We were recently hunkered down in the embassy at Zoe Tribe Studios recording tracks for some new songs that will soon be cruelly inflicted on a totally unsuspecting public. In keeping with our endless quest to craft songs in wildly divergent styles, we delved into a devious Bossa Nova tune that will become the first track on “Manifest Destiny.”
Burst Like A Super-Bossa-Nova
Bossa Nova, a Brazilian jazz-samba hybrid that translates to “new trend” in Portuguese, became popular in 1950s Rio de Janeiro. The blend of African-influenced samba with a jazzy delivery gives it a very recognizable and idiosyncratic flair. In 1962, saxophonist Stan Getz and guitarist Charlie Byrd (both former members of the Woody Herman Orchestra) introduced it to the Billboard charts with their version of Antônio Carlos Jobim’s
“Desafinado.” Within two years, Astrud Gilberto and Stan Getz had an iconic worldwide Bossa Nova hit with “The Girl From Ipanema.” A number of artists capitalized on the popularity of the new craze throughout the decade, including the Eydie Gormé Brill Building styled pop hit “Blame It On The Bossa Nova,” Elvis Presley’s bouncy “Bossa Nova Baby” from his cheesy musical “Fun In Acapulco,” “Mas Que Nada” by Sérgio Mendes and Brazil 66, and Quincy Jones’s jaunty “Soul Bossa Nova,” most recently resurrected for the Austin Powers film franchise.
Almost all of the songs above are about love and romance, which is typical of the genre. Our first record, “Fine State Of Affairs,” exclusively featured songs about love, something that Gunboat Smith clumsily referred to as “a pretty popular subject probably since the first early hominid beat on a log with a stick and howled at the moon” in last year’s interview with singer, songwriter, studio owner, bass player, and man about town Roy Peak. But “Manifest Destiny” derives from an ever-so-slightly different underlying concept, so our bit of bedazzling Bossa Nova bravado will be steeped in such pleasant themes as mortal sin, inescapable guilt and crippling regret. So pack up the kids and Grandma too, because it’s fun for the whole family!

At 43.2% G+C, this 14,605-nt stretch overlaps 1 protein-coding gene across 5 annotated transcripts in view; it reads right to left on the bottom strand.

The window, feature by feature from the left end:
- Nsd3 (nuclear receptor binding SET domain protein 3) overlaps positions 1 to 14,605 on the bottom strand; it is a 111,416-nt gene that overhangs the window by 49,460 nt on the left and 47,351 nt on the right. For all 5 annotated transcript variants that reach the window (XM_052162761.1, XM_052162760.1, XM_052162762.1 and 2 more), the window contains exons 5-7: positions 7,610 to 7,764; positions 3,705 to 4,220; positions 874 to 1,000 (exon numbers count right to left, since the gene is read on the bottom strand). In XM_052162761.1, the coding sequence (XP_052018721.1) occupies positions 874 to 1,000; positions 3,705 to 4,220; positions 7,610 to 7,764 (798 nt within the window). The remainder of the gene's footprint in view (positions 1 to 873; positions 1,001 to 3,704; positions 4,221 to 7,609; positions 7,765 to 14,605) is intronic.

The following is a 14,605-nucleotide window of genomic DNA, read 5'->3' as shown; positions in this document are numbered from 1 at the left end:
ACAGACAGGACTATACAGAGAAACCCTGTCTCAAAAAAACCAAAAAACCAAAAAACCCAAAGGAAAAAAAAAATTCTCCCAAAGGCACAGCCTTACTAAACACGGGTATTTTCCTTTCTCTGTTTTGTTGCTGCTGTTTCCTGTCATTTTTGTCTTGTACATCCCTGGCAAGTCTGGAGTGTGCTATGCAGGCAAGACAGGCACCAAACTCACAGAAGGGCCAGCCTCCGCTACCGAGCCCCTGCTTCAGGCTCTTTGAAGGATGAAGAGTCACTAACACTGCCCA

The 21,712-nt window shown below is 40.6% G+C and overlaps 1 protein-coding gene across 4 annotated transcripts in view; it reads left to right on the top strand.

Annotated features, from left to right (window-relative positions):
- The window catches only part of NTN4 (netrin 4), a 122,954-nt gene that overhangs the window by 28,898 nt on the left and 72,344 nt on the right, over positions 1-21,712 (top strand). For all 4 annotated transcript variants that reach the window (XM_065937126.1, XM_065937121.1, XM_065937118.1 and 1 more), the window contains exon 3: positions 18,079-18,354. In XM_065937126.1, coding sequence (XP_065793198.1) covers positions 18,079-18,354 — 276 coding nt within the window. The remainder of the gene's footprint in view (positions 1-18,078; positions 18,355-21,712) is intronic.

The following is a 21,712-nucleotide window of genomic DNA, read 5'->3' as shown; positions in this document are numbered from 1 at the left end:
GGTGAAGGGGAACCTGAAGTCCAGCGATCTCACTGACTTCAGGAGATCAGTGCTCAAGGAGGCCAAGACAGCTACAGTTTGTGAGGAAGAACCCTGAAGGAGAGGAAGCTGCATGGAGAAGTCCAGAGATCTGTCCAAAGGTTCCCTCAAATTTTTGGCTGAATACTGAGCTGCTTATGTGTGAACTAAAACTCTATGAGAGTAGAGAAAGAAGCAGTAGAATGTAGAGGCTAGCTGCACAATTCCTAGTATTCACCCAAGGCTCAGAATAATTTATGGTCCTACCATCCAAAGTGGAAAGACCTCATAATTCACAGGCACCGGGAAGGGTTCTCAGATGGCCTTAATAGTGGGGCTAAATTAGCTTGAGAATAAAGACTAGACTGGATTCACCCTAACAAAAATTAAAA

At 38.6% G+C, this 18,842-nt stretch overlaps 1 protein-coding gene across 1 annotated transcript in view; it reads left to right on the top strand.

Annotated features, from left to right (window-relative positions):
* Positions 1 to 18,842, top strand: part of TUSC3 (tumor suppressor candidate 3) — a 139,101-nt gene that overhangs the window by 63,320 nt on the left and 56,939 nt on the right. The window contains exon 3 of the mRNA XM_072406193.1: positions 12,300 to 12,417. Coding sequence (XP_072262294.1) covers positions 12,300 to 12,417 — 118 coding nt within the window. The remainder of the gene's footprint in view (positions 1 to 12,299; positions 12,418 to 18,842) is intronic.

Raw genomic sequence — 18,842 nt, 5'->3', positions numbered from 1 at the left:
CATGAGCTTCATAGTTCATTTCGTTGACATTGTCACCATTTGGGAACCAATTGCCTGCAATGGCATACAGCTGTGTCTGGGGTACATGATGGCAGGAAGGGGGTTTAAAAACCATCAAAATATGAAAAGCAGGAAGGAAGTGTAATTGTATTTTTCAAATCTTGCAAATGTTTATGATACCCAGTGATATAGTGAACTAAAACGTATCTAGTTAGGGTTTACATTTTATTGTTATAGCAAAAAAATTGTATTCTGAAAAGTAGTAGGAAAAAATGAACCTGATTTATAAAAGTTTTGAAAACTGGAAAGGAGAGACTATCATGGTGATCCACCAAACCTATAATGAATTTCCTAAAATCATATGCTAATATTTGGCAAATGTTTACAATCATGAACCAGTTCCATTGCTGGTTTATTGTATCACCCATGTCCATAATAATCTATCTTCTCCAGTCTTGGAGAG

He’s A Fine One To Talk
Speaking of Gunboat Smith speaking, lately he’s had several opportunities to share his preposterous perspective and vacuous viewpoint with with some very fine folks. Not only did he cheerfully chat with Field of Nightmare Radio‘s Dante Rousseau about musical imagery and the ultimate power of femme fatales on Mission Impossible, he garrulously gabbed with Big Blend Radio‘s Lisa and Nancy about working in various genres and whether the dramatic quality of the Star Wars franchise provided enough gravitas to achieve the suspension of disbelief so critical to fantasy stories, and he had a talkative tete-a-tete with KBJB‘s Buck Whiteway about the challenges of setting poems to music and the inherent danger of wandering over that thin line between an homage, a pastiche, and an outright parody. If you like interviews that randomly bounce from one weird topic to the next and veer from ostensible relevance to obscure references, then by all means listen to the above linked/archived versions of these edifying, educational conversations.
And remember, you have an open invitation to visit our Contact page with guns blazing to shower us with effulgent praise or heap bitter scorn upon our body of work and our ancestry. Until we meet again, fire at will!